PESHAWAR: Syed Wali desperately wants to immunise his three young children against polio but fears the militants who banned the vaccine from this remote area in northwest Pakistan will catch him if he tries to smuggle it in.
''I can afford to bring the vaccine for my children, but what answer will I give the Taliban if they recover the vaccine bag from my possession?'' Wali asked.
Wali's fears are shared by many in the North Waziristan tribal area as health authorities recently confirmed five new polio cases there and suspect there are many more.
It's one of a series of outbreaks this year in parts of the country where security threats have kept out vaccination teams.
Officials worry these outbreaks — inflamed by militant threats and attacks on vaccination teams — could worsen and spread to other parts of Pakistan, especially since the country is entering the high season for virus transmission. '
'It's not like a pot of boiling water where you see bubbles coming from everywhere, but there is steam coming out from specific areas,'' said Dr Elias Durry, emergency coordinator for polio eradication in Pakistan for the World Health Organisation.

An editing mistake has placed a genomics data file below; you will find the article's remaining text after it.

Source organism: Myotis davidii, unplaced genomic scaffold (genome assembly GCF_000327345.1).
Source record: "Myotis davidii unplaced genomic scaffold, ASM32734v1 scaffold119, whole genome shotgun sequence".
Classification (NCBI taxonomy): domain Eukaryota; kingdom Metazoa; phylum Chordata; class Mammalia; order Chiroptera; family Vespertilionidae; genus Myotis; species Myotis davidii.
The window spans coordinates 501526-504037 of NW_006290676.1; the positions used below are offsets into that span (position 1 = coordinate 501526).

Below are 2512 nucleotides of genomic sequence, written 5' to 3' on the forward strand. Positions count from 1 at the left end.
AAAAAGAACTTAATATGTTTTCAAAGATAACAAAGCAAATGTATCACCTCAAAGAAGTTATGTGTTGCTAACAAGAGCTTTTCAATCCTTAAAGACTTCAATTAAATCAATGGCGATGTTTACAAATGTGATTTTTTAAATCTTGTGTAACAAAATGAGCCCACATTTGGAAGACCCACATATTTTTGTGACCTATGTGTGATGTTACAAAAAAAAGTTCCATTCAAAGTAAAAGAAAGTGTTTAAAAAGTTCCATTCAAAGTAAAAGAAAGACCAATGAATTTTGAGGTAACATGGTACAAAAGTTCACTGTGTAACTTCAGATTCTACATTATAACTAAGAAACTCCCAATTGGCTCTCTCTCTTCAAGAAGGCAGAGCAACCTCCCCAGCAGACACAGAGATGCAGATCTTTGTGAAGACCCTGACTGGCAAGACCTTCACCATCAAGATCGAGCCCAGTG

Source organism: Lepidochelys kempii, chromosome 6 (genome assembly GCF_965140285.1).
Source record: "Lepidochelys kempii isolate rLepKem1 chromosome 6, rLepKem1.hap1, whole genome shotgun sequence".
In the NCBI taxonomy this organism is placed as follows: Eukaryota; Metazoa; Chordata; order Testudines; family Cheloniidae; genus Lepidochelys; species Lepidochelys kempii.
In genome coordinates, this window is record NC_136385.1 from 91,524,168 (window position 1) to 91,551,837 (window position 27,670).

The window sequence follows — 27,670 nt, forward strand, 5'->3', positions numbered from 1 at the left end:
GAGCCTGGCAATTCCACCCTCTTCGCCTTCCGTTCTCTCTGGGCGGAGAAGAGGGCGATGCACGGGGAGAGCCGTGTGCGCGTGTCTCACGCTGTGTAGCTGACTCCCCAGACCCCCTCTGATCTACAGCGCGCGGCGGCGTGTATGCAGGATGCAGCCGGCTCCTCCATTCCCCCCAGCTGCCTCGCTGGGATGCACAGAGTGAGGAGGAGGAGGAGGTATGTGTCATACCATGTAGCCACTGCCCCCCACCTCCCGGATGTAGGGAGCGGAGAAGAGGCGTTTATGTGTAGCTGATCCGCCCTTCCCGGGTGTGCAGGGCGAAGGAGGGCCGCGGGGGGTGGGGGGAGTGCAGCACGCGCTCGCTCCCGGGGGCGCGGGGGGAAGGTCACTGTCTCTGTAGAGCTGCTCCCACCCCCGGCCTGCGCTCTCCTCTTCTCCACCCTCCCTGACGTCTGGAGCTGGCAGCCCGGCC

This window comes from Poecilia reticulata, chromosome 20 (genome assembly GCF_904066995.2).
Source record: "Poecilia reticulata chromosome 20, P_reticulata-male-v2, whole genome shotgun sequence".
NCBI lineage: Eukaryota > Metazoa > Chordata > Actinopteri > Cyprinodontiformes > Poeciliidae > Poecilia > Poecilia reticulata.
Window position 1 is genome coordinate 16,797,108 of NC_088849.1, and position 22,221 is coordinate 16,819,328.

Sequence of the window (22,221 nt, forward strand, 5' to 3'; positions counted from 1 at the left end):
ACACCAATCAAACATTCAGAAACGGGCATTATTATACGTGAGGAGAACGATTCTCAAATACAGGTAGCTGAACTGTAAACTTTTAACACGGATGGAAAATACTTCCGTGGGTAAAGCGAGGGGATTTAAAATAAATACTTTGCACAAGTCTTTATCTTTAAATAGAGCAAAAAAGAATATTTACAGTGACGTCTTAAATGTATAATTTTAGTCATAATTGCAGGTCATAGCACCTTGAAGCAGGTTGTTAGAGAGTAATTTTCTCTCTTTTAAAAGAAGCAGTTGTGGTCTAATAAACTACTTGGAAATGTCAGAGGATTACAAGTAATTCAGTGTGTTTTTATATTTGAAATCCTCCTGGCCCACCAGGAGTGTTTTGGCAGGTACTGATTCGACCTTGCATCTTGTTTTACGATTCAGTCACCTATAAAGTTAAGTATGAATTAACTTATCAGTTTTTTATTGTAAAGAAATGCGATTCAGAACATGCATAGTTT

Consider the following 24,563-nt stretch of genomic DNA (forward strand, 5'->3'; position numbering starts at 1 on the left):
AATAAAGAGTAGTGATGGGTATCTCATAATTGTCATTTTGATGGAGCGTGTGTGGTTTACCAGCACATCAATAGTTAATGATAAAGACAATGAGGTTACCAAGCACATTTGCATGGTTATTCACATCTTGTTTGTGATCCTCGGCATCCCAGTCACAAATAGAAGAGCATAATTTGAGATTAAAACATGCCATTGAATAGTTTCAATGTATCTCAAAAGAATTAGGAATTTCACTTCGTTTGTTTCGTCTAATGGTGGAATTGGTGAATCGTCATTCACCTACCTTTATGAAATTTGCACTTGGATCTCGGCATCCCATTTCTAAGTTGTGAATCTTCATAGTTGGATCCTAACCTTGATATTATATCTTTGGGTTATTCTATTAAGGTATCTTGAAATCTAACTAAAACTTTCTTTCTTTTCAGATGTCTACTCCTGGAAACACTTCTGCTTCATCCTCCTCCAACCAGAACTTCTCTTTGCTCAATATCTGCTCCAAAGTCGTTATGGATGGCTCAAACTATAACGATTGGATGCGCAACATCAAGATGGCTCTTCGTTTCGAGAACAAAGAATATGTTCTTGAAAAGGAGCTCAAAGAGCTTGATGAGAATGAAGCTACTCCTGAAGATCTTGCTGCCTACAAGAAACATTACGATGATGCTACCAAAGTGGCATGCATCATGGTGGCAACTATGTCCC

"Our fear is that the virus from these areas can go out and seriously jeopardise the success in fighting polio that has been achieved in the past couple of years.''
Pakistan — one of only three countries left where polio is endemic — had 198 confirmed cases in 2011, the highest number of any nation in the world. Pakistan was able to bring that number down to 58 in 2012 through a vaccination program that is supported by the United Nations.
But the militant threats could reverse that progress. There have been 27 confirmed polio cases in Pakistan so far this year — the third highest total in the world after Somalia and Nigeria. Seventeen of them have occurred in the country's semiautonomous tribal region, the main sanctuary for Taliban and Al Qaeda militants, Durry said.